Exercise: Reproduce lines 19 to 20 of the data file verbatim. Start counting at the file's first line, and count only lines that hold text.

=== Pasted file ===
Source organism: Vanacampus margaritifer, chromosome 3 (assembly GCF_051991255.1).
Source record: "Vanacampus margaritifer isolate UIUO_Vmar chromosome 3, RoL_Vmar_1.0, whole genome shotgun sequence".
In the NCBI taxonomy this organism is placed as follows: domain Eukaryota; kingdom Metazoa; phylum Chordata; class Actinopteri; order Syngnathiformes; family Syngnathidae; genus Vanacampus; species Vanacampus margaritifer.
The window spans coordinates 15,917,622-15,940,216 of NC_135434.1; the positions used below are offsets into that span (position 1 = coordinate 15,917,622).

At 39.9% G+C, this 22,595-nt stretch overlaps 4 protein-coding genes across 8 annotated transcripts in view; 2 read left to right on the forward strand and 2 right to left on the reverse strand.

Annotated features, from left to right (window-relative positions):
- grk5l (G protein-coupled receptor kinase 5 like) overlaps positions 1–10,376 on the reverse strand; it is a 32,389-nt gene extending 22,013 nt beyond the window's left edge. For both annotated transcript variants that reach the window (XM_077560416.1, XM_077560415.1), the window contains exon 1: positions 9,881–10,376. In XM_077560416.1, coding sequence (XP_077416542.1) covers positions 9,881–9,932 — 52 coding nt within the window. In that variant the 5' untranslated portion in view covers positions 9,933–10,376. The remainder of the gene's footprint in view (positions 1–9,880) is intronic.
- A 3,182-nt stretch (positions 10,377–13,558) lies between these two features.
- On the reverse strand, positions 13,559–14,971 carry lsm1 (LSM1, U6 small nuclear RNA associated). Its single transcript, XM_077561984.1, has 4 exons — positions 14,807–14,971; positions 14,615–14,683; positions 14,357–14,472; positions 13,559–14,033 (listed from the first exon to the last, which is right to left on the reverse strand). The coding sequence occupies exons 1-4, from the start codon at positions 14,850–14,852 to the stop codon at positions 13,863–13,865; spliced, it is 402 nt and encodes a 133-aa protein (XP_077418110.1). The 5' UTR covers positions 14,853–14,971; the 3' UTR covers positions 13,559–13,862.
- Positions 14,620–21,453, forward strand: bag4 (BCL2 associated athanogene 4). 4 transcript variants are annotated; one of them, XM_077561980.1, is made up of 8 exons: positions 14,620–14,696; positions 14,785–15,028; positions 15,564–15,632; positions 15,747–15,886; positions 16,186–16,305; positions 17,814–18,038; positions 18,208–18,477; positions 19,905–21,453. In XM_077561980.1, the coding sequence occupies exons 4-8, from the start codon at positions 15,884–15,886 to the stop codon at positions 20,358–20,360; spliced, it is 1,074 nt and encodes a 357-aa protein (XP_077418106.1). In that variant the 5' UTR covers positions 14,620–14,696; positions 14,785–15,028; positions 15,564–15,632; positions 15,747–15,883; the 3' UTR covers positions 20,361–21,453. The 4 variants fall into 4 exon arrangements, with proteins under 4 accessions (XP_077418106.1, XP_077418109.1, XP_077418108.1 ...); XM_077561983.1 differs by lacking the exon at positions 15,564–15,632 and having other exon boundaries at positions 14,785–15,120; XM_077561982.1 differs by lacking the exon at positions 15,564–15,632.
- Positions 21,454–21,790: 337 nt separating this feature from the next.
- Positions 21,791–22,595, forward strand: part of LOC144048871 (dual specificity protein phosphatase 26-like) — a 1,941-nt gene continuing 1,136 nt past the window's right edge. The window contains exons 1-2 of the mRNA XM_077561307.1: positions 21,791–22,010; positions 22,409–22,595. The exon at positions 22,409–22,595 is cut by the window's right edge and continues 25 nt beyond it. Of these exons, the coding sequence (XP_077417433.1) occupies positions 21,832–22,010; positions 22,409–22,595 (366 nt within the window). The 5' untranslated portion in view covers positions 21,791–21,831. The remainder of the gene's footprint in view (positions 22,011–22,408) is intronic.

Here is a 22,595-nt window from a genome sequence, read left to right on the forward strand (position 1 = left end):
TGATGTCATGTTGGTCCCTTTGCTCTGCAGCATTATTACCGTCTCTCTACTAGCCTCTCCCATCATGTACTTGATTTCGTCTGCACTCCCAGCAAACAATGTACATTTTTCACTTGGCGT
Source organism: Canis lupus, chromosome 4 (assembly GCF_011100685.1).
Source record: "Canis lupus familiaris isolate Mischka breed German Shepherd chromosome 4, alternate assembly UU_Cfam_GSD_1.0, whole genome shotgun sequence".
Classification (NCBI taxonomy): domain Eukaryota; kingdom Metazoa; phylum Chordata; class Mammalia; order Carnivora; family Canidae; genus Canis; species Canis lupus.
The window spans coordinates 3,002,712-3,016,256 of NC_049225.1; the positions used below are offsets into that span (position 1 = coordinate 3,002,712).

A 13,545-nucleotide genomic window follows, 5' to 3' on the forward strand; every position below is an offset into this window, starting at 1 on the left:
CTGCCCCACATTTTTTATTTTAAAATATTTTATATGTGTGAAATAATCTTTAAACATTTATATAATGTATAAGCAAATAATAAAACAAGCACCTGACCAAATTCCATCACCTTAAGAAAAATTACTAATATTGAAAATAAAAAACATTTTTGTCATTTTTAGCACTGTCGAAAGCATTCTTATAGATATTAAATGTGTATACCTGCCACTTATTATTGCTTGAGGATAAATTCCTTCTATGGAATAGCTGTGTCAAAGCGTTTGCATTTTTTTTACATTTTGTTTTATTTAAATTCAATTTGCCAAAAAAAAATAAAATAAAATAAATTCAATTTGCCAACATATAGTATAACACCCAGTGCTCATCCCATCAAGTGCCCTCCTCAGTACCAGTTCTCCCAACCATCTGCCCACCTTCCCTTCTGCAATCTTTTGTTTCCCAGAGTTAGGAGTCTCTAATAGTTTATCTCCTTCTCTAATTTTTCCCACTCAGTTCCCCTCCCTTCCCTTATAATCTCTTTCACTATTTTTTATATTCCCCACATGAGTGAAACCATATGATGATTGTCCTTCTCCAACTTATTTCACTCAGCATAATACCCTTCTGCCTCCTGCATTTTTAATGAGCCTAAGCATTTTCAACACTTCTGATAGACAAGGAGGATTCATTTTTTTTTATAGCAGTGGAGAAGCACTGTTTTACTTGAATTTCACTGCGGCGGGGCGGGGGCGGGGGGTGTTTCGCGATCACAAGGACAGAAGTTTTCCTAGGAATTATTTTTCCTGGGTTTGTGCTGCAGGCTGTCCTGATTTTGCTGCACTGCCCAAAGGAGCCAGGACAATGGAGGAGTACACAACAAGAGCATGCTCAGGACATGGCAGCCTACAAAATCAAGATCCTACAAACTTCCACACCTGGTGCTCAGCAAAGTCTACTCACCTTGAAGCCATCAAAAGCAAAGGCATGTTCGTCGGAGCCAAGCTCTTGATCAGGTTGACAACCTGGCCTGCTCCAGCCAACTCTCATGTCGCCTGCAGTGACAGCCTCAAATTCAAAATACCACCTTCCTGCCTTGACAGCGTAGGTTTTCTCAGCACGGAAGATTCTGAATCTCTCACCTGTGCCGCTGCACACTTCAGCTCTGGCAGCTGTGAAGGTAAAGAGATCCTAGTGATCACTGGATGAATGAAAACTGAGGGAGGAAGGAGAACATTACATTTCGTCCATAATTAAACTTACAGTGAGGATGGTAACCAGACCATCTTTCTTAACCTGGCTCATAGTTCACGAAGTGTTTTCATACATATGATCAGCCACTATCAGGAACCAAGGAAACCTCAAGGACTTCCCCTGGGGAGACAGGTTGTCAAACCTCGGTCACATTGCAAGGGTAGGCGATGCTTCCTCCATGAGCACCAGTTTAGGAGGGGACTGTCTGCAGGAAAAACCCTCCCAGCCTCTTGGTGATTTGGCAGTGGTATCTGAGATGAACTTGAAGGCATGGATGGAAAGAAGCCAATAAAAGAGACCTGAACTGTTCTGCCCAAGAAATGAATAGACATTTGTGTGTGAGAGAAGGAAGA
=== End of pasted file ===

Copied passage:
A 13,545-nucleotide genomic window follows, 5' to 3' on the forward strand; every position below is an offset into this window, starting at 1 on the left:
CTGCCCCACATTTTTTATTTTAAAATATTTTATATGTGTGAAATAATCTTTAAACATTTATATAATGTATAAGCAAATAATAAAACAAGCACCTGACCAAATTCCATCACCTTAAGAAAAATTACTAATATTGAAAATAAAAAACATTTTTGTCATTTTTAGCACTGTCGAAAGCATTCTTATAGATATTAAATGTGTATACCTGCCACTTATTATTGCTTGAGGATAAATTCCTTCTATGGAATAGCTGTGTCAAAGCGTTTGCATTTTTTTTACATTTTGTTTTATTTAAATTCAATTTGCCAAAAAAAAATAAAATAAAATAAATTCAATTTGCCAACATATAGTATAACACCCAGTGCTCATCCCATCAAGTGCCCTCCTCAGTACCAGTTCTCCCAACCATCTGCCCACCTTCCCTTCTGCAATCTTTTGTTTCCCAGAGTTAGGAGTCTCTAATAGTTTATCTCCTTCTCTAATTTTTCCCACTCAGTTCCCCTCCCTTCCCTTATAATCTCTTTCACTATTTTTTATATTCCCCACATGAGTGAAACCATATGATGATTGTCCTTCTCCAACTTATTTCACTCAGCATAATACCCTTCTGCCTCCTGCATTTTTAATGAGCCTAAGCATTTTCAACACTTCTGATAGACAAGGAGGATTCATTTTTTTTTATAGCAGTGGAGAAGCACTGTTTTACTTGAATTTCACTGCGGCGGGGCGGGGGCGGGGGGTGTTTCGCGATCACAAGGACAGAAGTTTTCCTAGGAATTATTTTTCCTGGGTTTGTGCTGCAGGCTGTCCTGATTTTGCTGCACTGCCCAAAGGAGCCAGGACAATGGAGGAGTACACAACAAGAGCATGCTCAGGACATGGCAGCCTACAAAATCAAGATCCTACAAACTTCCACACCTGGTGCTCAGCAAAGTCTACTCACCTTGAAGCCATCAAAAGCAAAGGCATGTTCGTCGGAGCCAAGCTCTTGATCAGGTTGACAACCTGGCCTGCTCCAGCCAACTCTCATGTCGCCTGCAGTGACAGCCTCAAATTCAAAATACCACCTTCCTGCCTTGACAGCGTAGGTTTTCTCAGCACGGAAGATTCTGAATCTCTCACCTGTGCCGCTGCACACTTCAGCTCTGGCAGCTGTGAAGGTAAAGAGATCCTAGTGATCACTGGATGAATGAAAACTGAGGGAGGAAGGAGAACATTACATTTCGTCCATAATTAAACTTACAGTGAGGATGGTAACCAGACCATCTTTCTTAACCTGGCTCATAGTTCACGAAGTGTTTTCATACATATGATCAGCCACTATCAGGAACCAAGGAAACCTCAAGGACTTCCCCTGGGGAGACAGGTTGTCAAACCTCGGTCACATTGCAAGGGTAGGCGATGCTTCCTCCATGAGCACCAGTTTAGGAGGGGACTGTCTGCAGGAAAAACCCTCCCAGCCTCTTGGTGATTTGGCAGTGGTATCTGAGATGAACTTGAAGGCATGGATGGAAAGAAGCCAATAAAAGAGACCTGAACTGTTCTGCCCAAGAAATGAATAGACATTTGTGTGTGAGAGAAGGAAGA